The initiative selected five landscape pilot sites: Mudumu Landscape, Greater Waterberg, the Windhoek Green Belt, the Greater Sossusvlei-Namib, and the Greater Fish River Canyon Landscape. Each landscape comprises an existing state-protected area (National Park) at the core. It further includes adjacent communal conservancies and private reserves or land areas with shared biodiversity management objectives and frameworks and compatible land use. 

The project focused on developing strategies for land uses in areas adjacent to existing protected areas and making sure that these are compatible with biodiversity conservation objectives. Within each landscape various activities are carried out that are intended to contribute to the greater economic scheme of things. 


As the late Albi Brückner once put it: “If Africa’s wildlife is to recover and survive for another millennium we need to invest in its future by increasing the size of existing national parks and private reserve areas to encompass complete natural systems.” He further added that “The ultimate dream of a Greater Namib Wilderness is an area with a minimum of fences in which former game migration routes have been reopened as far as possible, with the natural flora sufficiently recovered to allow the reintroduction of game species that once occurred there naturally.” 

However, despite fences falling and landscapes growing within the 5-year time frame, funding had a set expiration date. Progress of landscape-level conservation undeniably slowed down, if not came to a complete halt. While the Greater Sossusvlei-Namib Landscape is a great example of taking the cue and pursuing the ultimate conservation dream, everyone has not followed suit. Conservationists are dreaming big, but many challenges remain beyond a shadow of a doubt. In most parts of the world space has become a luxury, but Namibia still takes pride in its wide open spaces, unspoiled natural beauty and free-roaming wildlife. If there is one place in the world where this dream is attainable, is it not in Namibia?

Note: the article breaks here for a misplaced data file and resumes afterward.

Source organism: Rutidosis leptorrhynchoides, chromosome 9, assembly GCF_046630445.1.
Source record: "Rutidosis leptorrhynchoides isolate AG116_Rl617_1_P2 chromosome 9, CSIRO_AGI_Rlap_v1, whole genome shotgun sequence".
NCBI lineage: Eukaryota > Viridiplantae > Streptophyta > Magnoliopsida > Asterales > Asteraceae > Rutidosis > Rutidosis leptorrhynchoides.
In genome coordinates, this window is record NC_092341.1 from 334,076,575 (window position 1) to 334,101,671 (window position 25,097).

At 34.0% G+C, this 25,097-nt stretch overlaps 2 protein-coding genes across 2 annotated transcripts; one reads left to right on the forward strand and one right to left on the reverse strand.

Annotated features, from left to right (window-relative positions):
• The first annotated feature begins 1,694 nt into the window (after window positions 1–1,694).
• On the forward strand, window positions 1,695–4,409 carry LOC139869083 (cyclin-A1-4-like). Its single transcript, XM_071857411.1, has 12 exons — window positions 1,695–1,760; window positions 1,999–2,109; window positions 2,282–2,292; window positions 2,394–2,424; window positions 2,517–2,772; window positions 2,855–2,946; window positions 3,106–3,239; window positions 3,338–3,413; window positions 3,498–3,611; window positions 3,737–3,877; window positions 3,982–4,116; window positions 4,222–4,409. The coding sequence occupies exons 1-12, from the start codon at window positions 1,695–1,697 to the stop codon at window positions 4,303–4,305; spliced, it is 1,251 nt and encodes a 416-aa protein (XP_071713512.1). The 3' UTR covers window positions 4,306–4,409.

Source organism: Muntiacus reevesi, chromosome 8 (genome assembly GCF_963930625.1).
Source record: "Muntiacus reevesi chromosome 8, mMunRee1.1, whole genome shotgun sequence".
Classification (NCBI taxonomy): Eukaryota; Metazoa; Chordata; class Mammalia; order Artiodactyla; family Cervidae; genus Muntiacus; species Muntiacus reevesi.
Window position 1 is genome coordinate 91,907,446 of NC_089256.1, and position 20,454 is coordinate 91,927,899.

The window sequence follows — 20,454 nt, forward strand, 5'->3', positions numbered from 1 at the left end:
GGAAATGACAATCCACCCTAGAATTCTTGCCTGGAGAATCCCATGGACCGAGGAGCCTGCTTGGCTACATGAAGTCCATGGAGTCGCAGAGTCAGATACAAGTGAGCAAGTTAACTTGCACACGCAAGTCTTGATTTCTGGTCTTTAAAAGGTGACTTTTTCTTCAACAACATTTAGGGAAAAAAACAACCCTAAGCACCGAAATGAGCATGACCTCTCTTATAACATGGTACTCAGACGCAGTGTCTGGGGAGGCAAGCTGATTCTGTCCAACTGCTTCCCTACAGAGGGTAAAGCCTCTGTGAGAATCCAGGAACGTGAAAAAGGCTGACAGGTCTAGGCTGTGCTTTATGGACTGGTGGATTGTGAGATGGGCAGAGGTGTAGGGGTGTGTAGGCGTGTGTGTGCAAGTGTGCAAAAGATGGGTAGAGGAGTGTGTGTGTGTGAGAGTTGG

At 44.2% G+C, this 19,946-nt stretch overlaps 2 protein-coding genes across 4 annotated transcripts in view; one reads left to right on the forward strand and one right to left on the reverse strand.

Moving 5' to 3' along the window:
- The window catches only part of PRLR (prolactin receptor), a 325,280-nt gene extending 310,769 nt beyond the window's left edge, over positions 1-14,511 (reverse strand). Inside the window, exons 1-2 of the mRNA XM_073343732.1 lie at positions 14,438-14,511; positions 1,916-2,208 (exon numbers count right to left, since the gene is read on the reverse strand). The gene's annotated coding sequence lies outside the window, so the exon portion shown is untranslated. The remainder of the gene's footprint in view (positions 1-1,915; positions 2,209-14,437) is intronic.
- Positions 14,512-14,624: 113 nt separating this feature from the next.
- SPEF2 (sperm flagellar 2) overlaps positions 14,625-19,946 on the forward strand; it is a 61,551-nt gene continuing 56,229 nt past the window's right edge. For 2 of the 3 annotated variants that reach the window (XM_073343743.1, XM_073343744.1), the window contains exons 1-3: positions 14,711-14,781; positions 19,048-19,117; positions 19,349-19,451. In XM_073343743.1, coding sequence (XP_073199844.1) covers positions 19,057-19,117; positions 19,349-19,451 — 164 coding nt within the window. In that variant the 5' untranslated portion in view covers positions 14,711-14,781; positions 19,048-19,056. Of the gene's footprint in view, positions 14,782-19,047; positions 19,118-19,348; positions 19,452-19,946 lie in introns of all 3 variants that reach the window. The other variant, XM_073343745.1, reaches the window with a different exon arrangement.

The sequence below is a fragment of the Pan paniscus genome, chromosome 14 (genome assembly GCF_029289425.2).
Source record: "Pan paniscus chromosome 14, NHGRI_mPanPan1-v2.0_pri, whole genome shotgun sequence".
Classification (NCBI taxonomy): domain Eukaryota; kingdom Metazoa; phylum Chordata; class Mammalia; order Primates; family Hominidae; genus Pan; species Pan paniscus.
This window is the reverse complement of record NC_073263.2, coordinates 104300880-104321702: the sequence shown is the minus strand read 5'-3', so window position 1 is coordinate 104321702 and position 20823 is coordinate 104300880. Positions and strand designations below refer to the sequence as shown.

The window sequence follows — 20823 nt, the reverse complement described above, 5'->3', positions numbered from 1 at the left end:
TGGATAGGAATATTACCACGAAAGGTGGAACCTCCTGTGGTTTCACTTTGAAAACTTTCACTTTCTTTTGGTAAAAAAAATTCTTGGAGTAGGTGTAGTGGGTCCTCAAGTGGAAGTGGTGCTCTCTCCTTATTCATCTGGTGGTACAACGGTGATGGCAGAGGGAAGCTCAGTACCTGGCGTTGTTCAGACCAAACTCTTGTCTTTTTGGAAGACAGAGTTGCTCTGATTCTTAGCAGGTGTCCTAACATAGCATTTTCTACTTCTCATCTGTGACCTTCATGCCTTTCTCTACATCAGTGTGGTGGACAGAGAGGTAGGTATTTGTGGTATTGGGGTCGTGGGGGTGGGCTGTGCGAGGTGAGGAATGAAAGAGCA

Greater Sossusvlei-Namib Landscape

State-protected area: Namib-Naukluft Park Private reserves: NamibRand Nature Reserve.

Habitats: Namib Sand Sea, the Naukluft Mountains, the coastal lagoon of Sandwich Harbour, the inland vleis of Sossusvlei and Tsondabvlei.


Greater Waterberg Landscape

Core conservation area: Waterberg Plateau Park.

Communal conservancies: African Wild Dog Conservancy, Okamatapati Conservancy, Otjituuo Conservancy, Ozonahi Conservancy.

Freehold conservancy: Waterberg Conservancy


Greater Fish River Canyon Landscape

Core conservation area: Fish River Canyon

State-protected areas: Ai-Ais Hotsprings Game Park, Naute Recreational Resort

Private reserves: Gondwana Canyon Park, Canyon Nature Park

Transboundary Reserves: Richtersveld National Park


Mudumu Landscape

Core conservation area: Bwabwata National Park (Kwando Core Area)

State-protected areas: Mudumu National Park, Nkasa Rupara National Park

Communal conservancies: Balyerwa Conservancy, Dzoti Conservancy, Kwandu Conservancy, Mashi Conservancy, Mayuni Conservancy, Sobbe Conservancy, Wuparo Conservancy

Community forests: Kwandu Community Forest, Lubata Community Forest, Masida Community Forest, Sachona Community Forest

This article was published in the Winter 2018 edition of Travel News Namibia.